The One AM Radio: On the Shore of the Wide World
Level Plane

No one should be so naïve as to think that a remix project is undertaken for purely artistic reasons. Whoever conceived the idea of the seven-track EP On the Shore of the Wide World, for example, is clearly hoping the involvement of 'name' artists will not only generate sales but re-direct attention to The One Am Radio's (Hrishikesh Hirway) originating album A Name Writ in Water—which is not to suggest that the EP isn't without artistic merit because, in its best moments at least, it certainly is. Artists like Alias, Daedelus, and John Tejada twist the material into fresh configurations, though never to such an extreme that the feathery fragility of The One Am Radio's signature sound disappears.

Inhabiting the uppermost echelon is Alias's remix of “What You Gave Away.” Sweetened by an evocative oboe motif, Brendon Whitney enhances the song's romantic mystery by adding crushing beats to the original's deep strings and soft vocal utterances. Though diametrically opposite in style, Tejada's infectious dance treatment of “Witness” is as strong. He showers a minimal tech-house transformation with staccato guitar and vocal stabs (and even adds a subtle dose of acid) though the song's most appealing element remains the hypnotic hush of Hirway's mantra-like “There's nowhere that we would rather be.” Adopting a slightly less baroque approach than usual, Daedelus backs Hirway's becalmed vocal with brooding synths in an exotic treatment of “Under Thunder and Gale.” Credible too, Caural's heavy and hallucinatory approach to “I Didn't Speak the Language” might have been better christened ‘Dazed and Confused' than 'Almost Lost' (strangely enough, the song's opening four notes echo The Beatles' “Please, Please Me”) while “Fever Dream (Calling Out by the Wind-Up Bird)” offers a commanding soundscape outro. Only the 41-second “Drowsy Haze (Jane's Blocked Out Interlude)” seems hardly worth the effort.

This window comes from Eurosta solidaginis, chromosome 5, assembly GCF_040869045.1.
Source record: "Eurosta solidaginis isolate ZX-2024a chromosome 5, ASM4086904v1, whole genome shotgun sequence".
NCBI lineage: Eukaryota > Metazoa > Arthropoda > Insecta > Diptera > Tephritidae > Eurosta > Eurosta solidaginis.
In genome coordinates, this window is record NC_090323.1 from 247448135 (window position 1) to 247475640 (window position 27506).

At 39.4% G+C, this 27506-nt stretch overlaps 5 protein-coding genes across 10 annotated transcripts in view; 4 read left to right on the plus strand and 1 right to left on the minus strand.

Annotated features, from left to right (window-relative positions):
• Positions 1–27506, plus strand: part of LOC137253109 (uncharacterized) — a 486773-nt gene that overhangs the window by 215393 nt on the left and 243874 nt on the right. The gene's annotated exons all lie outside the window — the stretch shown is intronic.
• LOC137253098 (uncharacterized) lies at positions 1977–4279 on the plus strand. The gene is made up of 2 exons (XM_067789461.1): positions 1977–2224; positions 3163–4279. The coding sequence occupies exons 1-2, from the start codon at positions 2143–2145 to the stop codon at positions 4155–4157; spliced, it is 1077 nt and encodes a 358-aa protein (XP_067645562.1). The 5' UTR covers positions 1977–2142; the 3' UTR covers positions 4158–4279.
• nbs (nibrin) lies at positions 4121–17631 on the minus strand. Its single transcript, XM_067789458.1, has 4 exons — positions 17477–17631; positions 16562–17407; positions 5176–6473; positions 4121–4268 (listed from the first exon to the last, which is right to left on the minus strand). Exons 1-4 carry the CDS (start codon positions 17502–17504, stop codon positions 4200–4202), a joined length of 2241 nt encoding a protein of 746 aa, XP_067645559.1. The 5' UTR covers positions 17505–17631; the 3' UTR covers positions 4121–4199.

To return to the original question, will the 26-minute EP persuade listeners to acquire A Name Writ in Water too? Certainly, placing a remix by Hirway himself at the EP's center is a strategic attempt to ensure he isn't completely overshadowed by his guests, and it doesn't hurt that the subtly chopped choir-boy voices, warm strings, and resonant acoustic bass lines in his “Buried Below” remix sound so good. On the other hand, after listening to Tejada's ravishing take on “Witness,” it would be perfectly understandable if a listener gravitated towards his section in the record bins rather than Hirway's.

August 2005